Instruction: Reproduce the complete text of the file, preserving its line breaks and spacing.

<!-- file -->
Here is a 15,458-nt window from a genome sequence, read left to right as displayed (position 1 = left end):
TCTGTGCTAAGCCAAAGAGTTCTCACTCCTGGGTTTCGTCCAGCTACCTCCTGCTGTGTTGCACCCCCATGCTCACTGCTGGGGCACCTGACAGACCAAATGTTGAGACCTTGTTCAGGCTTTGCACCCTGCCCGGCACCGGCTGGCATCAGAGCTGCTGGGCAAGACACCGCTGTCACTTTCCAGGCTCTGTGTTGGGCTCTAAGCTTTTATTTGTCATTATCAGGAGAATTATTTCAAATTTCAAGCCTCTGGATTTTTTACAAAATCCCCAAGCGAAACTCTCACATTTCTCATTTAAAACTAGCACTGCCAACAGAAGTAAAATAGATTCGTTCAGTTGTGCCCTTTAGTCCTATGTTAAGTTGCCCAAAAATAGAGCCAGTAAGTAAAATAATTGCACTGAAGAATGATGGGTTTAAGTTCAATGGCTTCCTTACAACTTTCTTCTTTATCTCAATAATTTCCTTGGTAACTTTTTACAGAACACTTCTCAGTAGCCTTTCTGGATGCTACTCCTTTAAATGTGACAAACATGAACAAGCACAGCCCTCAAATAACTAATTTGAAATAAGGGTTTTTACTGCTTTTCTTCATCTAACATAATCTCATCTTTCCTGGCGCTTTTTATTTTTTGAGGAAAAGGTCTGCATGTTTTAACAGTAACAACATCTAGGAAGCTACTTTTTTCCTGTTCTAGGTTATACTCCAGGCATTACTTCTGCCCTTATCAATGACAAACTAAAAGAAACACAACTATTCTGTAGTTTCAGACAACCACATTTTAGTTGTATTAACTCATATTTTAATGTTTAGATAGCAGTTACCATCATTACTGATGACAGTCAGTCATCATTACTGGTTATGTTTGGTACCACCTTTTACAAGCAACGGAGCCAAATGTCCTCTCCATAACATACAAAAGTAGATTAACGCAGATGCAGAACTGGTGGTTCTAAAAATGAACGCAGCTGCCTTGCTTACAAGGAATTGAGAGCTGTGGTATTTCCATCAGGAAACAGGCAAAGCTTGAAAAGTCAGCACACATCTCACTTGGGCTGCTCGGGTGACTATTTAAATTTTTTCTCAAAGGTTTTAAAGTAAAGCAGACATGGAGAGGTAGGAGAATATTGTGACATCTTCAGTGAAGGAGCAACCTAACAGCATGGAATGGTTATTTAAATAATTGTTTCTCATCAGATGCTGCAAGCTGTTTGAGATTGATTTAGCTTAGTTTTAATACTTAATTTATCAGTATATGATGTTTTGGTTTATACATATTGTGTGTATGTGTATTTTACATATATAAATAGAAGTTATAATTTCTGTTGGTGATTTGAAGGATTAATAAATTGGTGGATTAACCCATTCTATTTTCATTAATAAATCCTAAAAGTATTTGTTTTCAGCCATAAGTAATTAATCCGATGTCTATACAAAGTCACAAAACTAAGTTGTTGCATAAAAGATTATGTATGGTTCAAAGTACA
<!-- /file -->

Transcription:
Here is a 15,458-nt window from a genome sequence, read left to right as displayed (position 1 = left end):
TCTGTGCTAAGCCAAAGAGTTCTCACTCCTGGGTTTCGTCCAGCTACCTCCTGCTGTGTTGCACCCCCATGCTCACTGCTGGGGCACCTGACAGACCAAATGTTGAGACCTTGTTCAGGCTTTGCACCCTGCCCGGCACCGGCTGGCATCAGAGCTGCTGGGCAAGACACCGCTGTCACTTTCCAGGCTCTGTGTTGGGCTCTAAGCTTTTATTTGTCATTATCAGGAGAATTATTTCAAATTTCAAGCCTCTGGATTTTTTACAAAATCCCCAAGCGAAACTCTCACATTTCTCATTTAAAACTAGCACTGCCAACAGAAGTAAAATAGATTCGTTCAGTTGTGCCCTTTAGTCCTATGTTAAGTTGCCCAAAAATAGAGCCAGTAAGTAAAATAATTGCACTGAAGAATGATGGGTTTAAGTTCAATGGCTTCCTTACAACTTTCTTCTTTATCTCAATAATTTCCTTGGTAACTTTTTACAGAACACTTCTCAGTAGCCTTTCTGGATGCTACTCCTTTAAATGTGACAAACATGAACAAGCACAGCCCTCAAATAACTAATTTGAAATAAGGGTTTTTACTGCTTTTCTTCATCTAACATAATCTCATCTTTCCTGGCGCTTTTTATTTTTTGAGGAAAAGGTCTGCATGTTTTAACAGTAACAACATCTAGGAAGCTACTTTTTTCCTGTTCTAGGTTATACTCCAGGCATTACTTCTGCCCTTATCAATGACAAACTAAAAGAAACACAACTATTCTGTAGTTTCAGACAACCACATTTTAGTTGTATTAACTCATATTTTAATGTTTAGATAGCAGTTACCATCATTACTGATGACAGTCAGTCATCATTACTGGTTATGTTTGGTACCACCTTTTACAAGCAACGGAGCCAAATGTCCTCTCCATAACATACAAAAGTAGATTAACGCAGATGCAGAACTGGTGGTTCTAAAAATGAACGCAGCTGCCTTGCTTACAAGGAATTGAGAGCTGTGGTATTTCCATCAGGAAACAGGCAAAGCTTGAAAAGTCAGCACACATCTCACTTGGGCTGCTCGGGTGACTATTTAAATTTTTTCTCAAAGGTTTTAAAGTAAAGCAGACATGGAGAGGTAGGAGAATATTGTGACATCTTCAGTGAAGGAGCAACCTAACAGCATGGAATGGTTATTTAAATAATTGTTTCTCATCAGATGCTGCAAGCTGTTTGAGATTGATTTAGCTTAGTTTTAATACTTAATTTATCAGTATATGATGTTTTGGTTTATACATATTGTGTGTATGTGTATTTTACATATATAAATAGAAGTTATAATTTCTGTTGGTGATTTGAAGGATTAATAAATTGGTGGATTAACCCATTCTATTTTCATTAATAAATCCTAAAAGTATTTGTTTTCAGCCATAAGTAATTAATCCGATGTCTATACAAAGTCACAAAACTAAGTTGTTGCATAAAAGATTATGTATGGTTCAAAGTACA